Finally, choose a suitably appealing thumbnail image by pressing L1 to take your snapshot. It's worth bearing in mind that when taking the thumbnail image the game reverts to a 4:3 aspect ratio, so things on the left and right of your screen will get cutoff. To get a good thumbnail can take a bit of patience as you move your camera around to get that "perfect" snapshot to sell your track. Because that's what you're doing, your thumbnail is how 90% of people will decide whether or not your track is worthy of a download so if it's a top-down, default birds-eye view then many (myself included) won't bother. But, if you take the time to get a nice, visually appealing thumbnail then you stand a far greater chance of people taking a chance on downloading your track. Also, choose an interesting, catchy name for your track, use appropriate capitalization (not essential, just a personal preference) and write a little description to further sell your track to anyone who's ventured as far as the creation screen to find out more. Don't just write generic stuff like "fun track", "in the jungle" etc, try and create a snazzy paragraph that sums up your track and what racers can expect from it. It's all part of the sales process and, like it or not, if you don't do well at this part then you're unlikely to reach a mass audience in-game.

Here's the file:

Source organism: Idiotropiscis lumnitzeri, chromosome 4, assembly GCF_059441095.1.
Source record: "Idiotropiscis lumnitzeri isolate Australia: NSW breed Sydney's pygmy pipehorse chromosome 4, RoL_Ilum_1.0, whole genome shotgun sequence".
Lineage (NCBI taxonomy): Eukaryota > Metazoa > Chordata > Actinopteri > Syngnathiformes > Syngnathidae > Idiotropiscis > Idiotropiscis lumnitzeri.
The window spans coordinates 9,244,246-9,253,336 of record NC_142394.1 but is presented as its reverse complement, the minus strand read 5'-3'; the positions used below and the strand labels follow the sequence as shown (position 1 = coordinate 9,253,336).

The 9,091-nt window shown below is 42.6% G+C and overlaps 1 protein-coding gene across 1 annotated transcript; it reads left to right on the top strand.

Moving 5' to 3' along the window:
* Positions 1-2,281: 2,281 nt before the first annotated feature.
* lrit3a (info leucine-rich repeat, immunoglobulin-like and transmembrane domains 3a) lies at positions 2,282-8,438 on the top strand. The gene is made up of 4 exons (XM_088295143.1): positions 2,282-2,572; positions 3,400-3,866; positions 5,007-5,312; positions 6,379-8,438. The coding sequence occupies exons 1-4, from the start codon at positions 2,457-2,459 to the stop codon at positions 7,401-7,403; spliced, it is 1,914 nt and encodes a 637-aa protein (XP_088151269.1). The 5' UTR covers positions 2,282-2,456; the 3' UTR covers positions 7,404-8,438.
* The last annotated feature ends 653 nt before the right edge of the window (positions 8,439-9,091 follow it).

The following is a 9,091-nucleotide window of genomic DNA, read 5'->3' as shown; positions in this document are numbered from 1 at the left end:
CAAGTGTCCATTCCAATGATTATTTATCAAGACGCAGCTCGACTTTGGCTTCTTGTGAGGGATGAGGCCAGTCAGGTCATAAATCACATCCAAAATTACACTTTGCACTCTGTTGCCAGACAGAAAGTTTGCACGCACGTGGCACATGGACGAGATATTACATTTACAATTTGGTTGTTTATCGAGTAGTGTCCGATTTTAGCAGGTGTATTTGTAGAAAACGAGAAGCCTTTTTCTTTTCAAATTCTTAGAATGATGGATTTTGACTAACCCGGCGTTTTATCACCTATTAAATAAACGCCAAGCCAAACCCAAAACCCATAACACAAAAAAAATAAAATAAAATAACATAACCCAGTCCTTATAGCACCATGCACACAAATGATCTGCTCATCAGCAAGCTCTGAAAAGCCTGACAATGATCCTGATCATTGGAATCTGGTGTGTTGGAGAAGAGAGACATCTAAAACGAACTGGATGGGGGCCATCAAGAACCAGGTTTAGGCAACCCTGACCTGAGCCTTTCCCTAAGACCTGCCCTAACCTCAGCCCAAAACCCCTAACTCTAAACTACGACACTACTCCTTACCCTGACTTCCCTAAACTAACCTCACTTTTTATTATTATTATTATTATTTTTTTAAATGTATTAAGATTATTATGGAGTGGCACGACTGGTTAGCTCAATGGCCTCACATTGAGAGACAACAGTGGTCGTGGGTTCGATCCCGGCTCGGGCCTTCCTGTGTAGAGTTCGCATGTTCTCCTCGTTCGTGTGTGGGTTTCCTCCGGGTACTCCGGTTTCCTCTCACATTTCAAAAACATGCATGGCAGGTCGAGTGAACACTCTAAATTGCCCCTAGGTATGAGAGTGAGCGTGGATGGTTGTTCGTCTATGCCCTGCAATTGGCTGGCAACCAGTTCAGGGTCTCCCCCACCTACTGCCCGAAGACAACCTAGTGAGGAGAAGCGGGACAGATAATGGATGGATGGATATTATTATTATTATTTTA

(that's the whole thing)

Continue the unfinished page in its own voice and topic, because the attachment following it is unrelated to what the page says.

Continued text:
It's also a good idea to advertise your stuff as much as possible. Take those pictures you took, pop them on a USB stick (they're found in the 'Photo's' section on your XMB, in a folder titled 'Modnation Racers') and stick up a thread on these forums to promote your work. Who knows, you may even be selected for hotlap or the 'spotlight track of the week' over on the Modnation Monday Blog.
Finally, DON'T resort to D4D, no matter how tempting it may be. If your creations are good enough then you'll reach the "hallowed" level 30 sooner or later and when you finally get that silly trophy and have the number 30 sitting next to your mod in the race room it'll be a whole lot sweeter knowing you did it the right way. You'll get a whole lot more respect as well.
So there we have it, a visually interesting track created in far less time than it took to create this tutorial!
I really hope you guys find this a useful and inspirational tool on your quest to create better and more unique tracks in the future. If you have any questions at all about the track creation process then please feel free to post them and I'll do my utmost to try and answer them for you.
See you on the track!